knowing what you don't know / by KR

”Don’t know much about love,
Think it starts with belief.
I’ve seen it there for healing,
I can feel it beneath my feet.”
- Sarah Masen

By weeks end I will be crossing over another birthday, another year of being alive, learning about belief/love…and what a year it has been.

A friend just asked, “where do you see yourself in ten years?” That’s a question I don’t give much credence to. Life experience has taught me that the journey we set out on and the journey we actually take are never what we expect or plan; and whenever I’ve fought to keep what I expected, I missed the beauty that was given. Not to mention that most everyone I’ve met that actually achieves all the things they wanted in their ten-year plan seem to be some of the most miserable people around… likely because what they wanted so badly kept them from seeing the amazing right before and around them along the way. But in ten years I hope to be more loving, more creative, more human, and that the “things” of my life reflect this – be it relationships, work, writing, kids, community, art, changing the world, or simply breathing.

No surprise, then, that the past few months I’ve been delving more into the realm of Love – that nebulous, undefined, disturbing, wind-like reality. What does it look like? What does it mean to love? What would life be like if it was truly fueled by love? What areas of my life are cracked, parched ground that need the water flow of love?

George Macdonald wrote, ”As it was love that first created humanity, so even human love… will go on creating the beautiful for its own outpouring.” Creating the beautiful out of love, so to love. Yep, I want that. The artist in me can’t help but “get this;” and my heart in relationships gets this, too. And the rest of me, um, is still catching up. What might happen if I approach work, occupation from this place? To choose meals, exercise with this in mind? What would happen to friendships if this is more at the center? How would I see you differently? Myself, for that matter?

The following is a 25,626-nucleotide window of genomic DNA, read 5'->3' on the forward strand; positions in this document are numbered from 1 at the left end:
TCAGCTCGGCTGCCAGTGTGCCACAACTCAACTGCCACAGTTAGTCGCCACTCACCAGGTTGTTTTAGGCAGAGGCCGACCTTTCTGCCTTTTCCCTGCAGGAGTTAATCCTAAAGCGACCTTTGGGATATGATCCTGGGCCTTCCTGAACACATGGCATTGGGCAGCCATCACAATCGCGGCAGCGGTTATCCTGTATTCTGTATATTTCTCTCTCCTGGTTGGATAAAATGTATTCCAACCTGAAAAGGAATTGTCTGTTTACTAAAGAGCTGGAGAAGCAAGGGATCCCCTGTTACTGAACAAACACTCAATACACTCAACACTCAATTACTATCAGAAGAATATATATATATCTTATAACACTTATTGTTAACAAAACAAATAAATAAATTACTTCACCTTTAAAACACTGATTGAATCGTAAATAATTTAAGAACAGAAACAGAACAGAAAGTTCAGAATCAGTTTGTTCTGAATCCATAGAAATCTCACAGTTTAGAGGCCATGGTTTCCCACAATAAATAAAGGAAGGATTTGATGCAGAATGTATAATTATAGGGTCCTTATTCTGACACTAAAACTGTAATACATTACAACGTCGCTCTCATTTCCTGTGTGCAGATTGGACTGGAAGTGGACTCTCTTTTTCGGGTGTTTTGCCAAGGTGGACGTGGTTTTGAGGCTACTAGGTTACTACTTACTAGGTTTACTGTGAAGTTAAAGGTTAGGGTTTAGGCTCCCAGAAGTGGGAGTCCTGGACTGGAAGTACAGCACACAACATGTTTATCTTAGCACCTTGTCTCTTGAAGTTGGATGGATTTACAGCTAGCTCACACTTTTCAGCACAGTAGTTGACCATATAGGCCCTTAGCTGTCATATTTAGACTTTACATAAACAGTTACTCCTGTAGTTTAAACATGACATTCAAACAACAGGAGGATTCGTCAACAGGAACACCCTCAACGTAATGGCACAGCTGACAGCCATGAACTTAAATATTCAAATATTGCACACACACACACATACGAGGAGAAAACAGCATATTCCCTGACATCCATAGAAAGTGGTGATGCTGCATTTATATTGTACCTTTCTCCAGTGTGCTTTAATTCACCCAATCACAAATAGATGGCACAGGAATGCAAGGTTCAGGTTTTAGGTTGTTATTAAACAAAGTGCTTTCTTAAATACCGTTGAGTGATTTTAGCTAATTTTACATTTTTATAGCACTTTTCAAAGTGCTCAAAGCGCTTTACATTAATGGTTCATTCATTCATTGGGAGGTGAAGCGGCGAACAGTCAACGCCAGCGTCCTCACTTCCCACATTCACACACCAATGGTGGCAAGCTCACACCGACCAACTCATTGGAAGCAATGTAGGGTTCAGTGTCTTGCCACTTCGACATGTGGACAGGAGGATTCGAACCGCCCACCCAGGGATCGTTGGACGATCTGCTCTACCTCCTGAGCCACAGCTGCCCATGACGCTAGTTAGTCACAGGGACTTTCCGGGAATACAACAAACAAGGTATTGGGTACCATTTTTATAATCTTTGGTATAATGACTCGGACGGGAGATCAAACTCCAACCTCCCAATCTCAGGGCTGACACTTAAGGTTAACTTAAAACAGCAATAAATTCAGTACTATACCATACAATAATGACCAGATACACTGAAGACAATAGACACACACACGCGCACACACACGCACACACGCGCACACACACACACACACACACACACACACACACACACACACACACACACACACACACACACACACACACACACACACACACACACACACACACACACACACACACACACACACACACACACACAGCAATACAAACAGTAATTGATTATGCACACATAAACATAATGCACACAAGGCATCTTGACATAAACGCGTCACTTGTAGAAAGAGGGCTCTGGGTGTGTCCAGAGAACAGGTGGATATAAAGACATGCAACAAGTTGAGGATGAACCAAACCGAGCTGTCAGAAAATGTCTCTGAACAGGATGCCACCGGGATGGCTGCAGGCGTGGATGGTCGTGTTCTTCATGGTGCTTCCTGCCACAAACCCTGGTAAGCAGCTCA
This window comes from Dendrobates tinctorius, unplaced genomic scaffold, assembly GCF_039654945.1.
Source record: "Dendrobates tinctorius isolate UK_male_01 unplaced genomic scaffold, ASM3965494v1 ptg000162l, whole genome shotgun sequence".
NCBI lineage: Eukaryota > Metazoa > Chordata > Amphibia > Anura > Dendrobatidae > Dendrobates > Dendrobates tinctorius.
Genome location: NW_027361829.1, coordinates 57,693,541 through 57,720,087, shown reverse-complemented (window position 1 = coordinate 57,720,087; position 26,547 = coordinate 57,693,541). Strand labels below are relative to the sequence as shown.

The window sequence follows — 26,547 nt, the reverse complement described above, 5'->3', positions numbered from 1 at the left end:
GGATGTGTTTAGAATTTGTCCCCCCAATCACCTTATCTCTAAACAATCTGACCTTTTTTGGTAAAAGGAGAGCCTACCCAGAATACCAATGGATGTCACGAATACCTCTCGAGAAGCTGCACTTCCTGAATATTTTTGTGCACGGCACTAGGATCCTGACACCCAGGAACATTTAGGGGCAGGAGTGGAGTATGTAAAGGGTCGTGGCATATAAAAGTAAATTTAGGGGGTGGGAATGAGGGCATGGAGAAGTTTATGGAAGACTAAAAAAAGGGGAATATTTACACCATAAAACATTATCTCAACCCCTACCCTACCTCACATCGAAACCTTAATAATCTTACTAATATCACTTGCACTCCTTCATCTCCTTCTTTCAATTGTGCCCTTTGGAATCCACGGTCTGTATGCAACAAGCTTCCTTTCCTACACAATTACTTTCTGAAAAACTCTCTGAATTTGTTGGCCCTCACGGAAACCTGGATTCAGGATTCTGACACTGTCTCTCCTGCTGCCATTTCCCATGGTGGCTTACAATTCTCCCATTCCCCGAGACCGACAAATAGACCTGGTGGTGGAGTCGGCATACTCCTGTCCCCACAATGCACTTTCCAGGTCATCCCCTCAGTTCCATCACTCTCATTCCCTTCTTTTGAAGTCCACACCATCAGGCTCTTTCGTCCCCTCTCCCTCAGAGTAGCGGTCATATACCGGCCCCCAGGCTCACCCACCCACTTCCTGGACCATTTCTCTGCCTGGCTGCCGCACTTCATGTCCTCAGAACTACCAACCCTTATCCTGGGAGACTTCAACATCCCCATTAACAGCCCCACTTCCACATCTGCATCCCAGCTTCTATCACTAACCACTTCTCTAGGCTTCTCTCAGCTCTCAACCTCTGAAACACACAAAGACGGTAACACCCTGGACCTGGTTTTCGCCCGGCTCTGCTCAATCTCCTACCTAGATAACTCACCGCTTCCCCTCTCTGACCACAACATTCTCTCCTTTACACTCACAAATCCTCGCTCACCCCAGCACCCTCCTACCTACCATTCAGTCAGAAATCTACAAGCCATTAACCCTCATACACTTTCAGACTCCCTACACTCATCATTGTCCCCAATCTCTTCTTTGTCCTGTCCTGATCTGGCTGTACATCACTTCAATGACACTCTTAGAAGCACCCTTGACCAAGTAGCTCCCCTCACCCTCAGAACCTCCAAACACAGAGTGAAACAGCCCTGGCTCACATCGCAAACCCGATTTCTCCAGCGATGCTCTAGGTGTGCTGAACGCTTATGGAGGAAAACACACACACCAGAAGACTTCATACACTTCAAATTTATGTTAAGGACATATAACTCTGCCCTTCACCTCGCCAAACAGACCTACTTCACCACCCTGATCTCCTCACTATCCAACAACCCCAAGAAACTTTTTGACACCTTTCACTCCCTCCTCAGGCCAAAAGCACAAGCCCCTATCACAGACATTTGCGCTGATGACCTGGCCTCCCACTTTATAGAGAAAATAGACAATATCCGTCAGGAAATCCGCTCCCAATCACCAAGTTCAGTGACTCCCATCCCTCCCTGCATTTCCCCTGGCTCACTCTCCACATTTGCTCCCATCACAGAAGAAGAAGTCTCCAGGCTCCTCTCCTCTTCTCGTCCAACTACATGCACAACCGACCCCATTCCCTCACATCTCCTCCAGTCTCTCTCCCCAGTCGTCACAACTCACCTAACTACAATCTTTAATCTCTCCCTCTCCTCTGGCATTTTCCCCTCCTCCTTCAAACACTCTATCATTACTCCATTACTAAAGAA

And if it’s Love, the Real Thing, then it isn’t flowers, furry rabbits and sunshine, all soft-lit like some Hallmark special. Love gets dirty, mucked, bleeds, cries, holds close and yet open-handed; sometimes makes a mess of things on the way to creating beauty, walking hopeful through utter darkness even when that darkness is the person right next to us, or our self. Lately, I am surrounded by relationships that are battling through the hard places of love – marriages trying to rediscover each self, navigate cancer, stroke, separation(s). Love seems to have forgiveness at its core and forgiveness is often the most difficult of feats for our humanity, (and yet, it is what makes us so human). I’ve had to navigate my on versions of these ways of love, too.

”You don’t know you don’t know,” is something my friends and I say often. It is said of single people (of whom I am one) who think they have an understanding of marriage, it is said of twentysomethings who think they have an idea of thritysomething, or of thirtysomethings by the next decade; of parents to those that have no children, and the list goes on. At it’s core is the fact that until you’ve been down that road, in this place, loved like that you just don’t get it. There is a reason older often means wiser. And if Love has been the fuel behind experience and the years lived, then there is grace not to hold against you what you don’t know. (Though it doesn’t stop me from getting uppity when “they” don’t get that they don’t know)

Crossing over the midpoint of thirty, I am aware my rudder runs deep as the waters grow deeper, sometimes darker, and that my sails are more ratty-torn, not as full as they were in my teens and twenties. Many of the things with which I left safe harbor have been tossed overboard for all the drag they were. And I find that the ocean is much more exciting and unpredictable than staying close to shore, that there are quite a few weathered friends close by whose rudders have depth beyond mine and, brushing all pretence aside, come to each other’s rescue because we know what’s it like to brave the crest and plunge the troughs together.

”To the impossible: Yes! Enter and penetrate…Only the absurdity of love can break the bonds of hate.” wrote Madeleine L’Engle. On the eve of my birthday I say Yes to the impossibilities, knowing that in all things it is dirty, wonderful, messy love that creates beautiful… and it’s the only life worth living anymore.

”Think it starts with belief…”